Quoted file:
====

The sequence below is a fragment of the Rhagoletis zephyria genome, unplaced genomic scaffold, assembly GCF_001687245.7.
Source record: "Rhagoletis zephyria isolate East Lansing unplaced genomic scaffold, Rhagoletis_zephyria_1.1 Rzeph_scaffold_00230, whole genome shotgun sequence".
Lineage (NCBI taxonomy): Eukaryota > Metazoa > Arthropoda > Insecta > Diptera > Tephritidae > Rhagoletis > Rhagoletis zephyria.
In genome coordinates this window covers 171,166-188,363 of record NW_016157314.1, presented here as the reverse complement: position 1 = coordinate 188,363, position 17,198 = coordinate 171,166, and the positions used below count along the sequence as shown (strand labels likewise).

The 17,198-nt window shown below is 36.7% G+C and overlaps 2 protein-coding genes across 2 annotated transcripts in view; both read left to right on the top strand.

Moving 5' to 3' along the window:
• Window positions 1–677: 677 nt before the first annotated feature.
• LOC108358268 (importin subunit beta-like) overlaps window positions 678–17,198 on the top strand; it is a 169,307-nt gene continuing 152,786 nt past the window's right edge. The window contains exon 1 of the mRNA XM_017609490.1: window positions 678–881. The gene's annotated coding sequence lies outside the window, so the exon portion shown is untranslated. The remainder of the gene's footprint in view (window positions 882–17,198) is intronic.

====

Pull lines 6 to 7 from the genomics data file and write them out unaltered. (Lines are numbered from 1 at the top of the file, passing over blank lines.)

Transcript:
Moving 5' to 3' along the window:
• Window positions 1–677: 677 nt before the first annotated feature.